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Or anyway, LOST is finished. I’ve watched the show for all six seasons, often with increasing frustration, despite its many promising leads and loose ends, and books like Finding Lost (seasons 1-6) by Nikki Stafford—just read everything she’s been posting—and Lost’s Buried Treasures by Lynette Porter & David Lavery.

Collection of Lost finale reviews by people more invested and who have more time to think and write about it than I:

Ken Tucker of EW highlights the extremely obvious Christian themes. Jeff Jensen of EW talked with Christianity Today on how Lost may encourage people who live in a secularized, rationalistic, relativist society to think about faith and spirituality:

These are people who don’t believe in God. They don’t believe in supernatural possibilities. They don’t believe in universal values, ideas like redemption, or good or evil as concepts that are real. These are good, decent, thoughtful, intelligent people. There’s something about the way they were raised, the culture we live in, and the world in these times; these things are so deconstructed and have been so poorly modeled that they can’t even believe in these larger ideas. We can’t even begin to put a face on them like Jesus. We have to talk about these ideas and whether you could believe them. What I find is that Lost occupies that level of conversation. Do you even believe in things like redemption? What is redemption, really? Do you believe in something like good; do you believe in something like evil? Do you believe that these objective values actually even exist? Do you believe that all you are is just stuff? Are you supernatural and natural? Is there spirit in the world or are you a spiritual creature?

Jimmy Kimmel (thanks to Carlton & Cuse) offered some alternate endings that we didn’t see, all of which make the one we did seem—better?

Alan Sepinwall, who hasn’t written a book, but has watched the whole series and is usually right about most things, sums it up quite well:

Of course, those are two extremist views of “Lost” – all plot vs. all character – and I suspect most of you fall, like me, somewhere in between. And because of that, I’m still wrestling with my feelings about “The End”….

But as someone who did spend at least part of the last six years dwelling on the questions that were unanswered – … I can’t say I found “The End” wholly satisfying, either as closure for this season or the series.

I’m not saying there’s a right or wrong answer for any of those questions, but when you deliberately go vague and spiritual on your ultimate resolution, you inevitably run into the same kind of fuzzy afterlife logic that leads Robin Williams to star in “What Dreams May Come.”

So very true. And may I just add here that What Dreams May Come is near the top of my “most cheesy sentimental claptrap movies ever” list. And I say that as someone who truly, deeply believes in an afterlife.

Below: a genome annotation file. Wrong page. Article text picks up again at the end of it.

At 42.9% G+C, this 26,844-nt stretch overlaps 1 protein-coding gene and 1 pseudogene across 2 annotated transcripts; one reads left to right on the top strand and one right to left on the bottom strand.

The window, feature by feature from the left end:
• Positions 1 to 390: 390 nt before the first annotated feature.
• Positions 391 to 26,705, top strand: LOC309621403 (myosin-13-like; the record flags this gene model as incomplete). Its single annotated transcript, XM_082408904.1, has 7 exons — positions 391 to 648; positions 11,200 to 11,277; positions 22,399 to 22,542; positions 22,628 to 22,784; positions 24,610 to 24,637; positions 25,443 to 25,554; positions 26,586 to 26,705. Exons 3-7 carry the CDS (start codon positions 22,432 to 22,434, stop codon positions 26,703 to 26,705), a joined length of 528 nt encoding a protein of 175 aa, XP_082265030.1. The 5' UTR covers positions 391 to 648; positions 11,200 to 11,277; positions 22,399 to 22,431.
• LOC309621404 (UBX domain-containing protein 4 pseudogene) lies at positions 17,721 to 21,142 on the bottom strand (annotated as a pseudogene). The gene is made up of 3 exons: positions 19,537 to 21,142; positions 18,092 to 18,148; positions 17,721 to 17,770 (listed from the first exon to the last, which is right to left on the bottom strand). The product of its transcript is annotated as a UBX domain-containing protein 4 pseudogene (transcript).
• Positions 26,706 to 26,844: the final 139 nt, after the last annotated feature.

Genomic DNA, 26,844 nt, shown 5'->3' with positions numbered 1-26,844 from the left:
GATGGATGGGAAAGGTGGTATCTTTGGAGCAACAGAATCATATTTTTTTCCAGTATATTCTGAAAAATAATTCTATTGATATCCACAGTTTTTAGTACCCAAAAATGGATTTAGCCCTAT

Cultural Learnings says (more or less) that it shouldn’t have worked, but it did. (That brief summary doesn’t do justice to his thoughtful and insightful review.)

And sci-fi blog io9 is (with some good reason) mostly disappointed (thanks to Nikki Stafford for this link):

In the end, it’s hard not to see Lost as the longest con of them all. Not because we didn’t get enough answers – it’s really true that after this episode, I don’t need any more answers than what we got. But because all along, Lost seemed to be a story. Until the end, when it wasn’t. In the end, it was just a bunch of stuff that happened.

We’ll have to wait a bit to see how the zeitgeist as a whole decides to think of this episode – maybe it’ll wind up getting a free pass, because the show as a whole was so good. Maybe it’ll wind up getting damned. But let’s hope that people do remember how great Lost was at its best, since Lost was such an influential, successful show, and I hope somebody else eventually tries to duplicate all of its achievements.

Certainly, whole seasons went by that felt like “just a bunch of stuff that happened,” and I remained dubious about the creators/writers/producers ability to plan and execute a truly coherent narrative arc for Lost. They came closer than I expected once they announced an ending. And they left fans and critics plenty to talk about.

I have to add one more, from Rob Will Review:

The basic message I got from the finale was that many of the puzzles that have perplexed us for all of these seasons have been red herrings and that what we should have been paying attention to all along weren’t the narrative games but to the characters.  In the end, it doesn’t matter what the island is, but what it represents…

…At the same time, would any definitive answers the show provided be as satisfying as each viewer’s personal pet theories?  It’s highly doubtful, since a huge, vocal portion of viewers voices dissatisfaction with every mythology revelation that occurs….

…For me, it was always a fascinating hour of storytelling that provide thrills, chills, and many things to ponder, but one which, more importantly, introduced me to some characters I came to care for very much.  …  It isn’t perfect, but it is a hugely impressive, epic narrative, and arguably the most complex example of storytelling the television medium has ever produced.

Especially good point about the fact that no answers would completely satisfy all viewers—or even most of them. Better just to tell the story you want to tell. Nice work by Rob, whom I first encountered as an active and highly perceptive poster to the All Things Philosophical on Buffy the Vampire Slayer board—he was in high school then and there’s just no stopping him.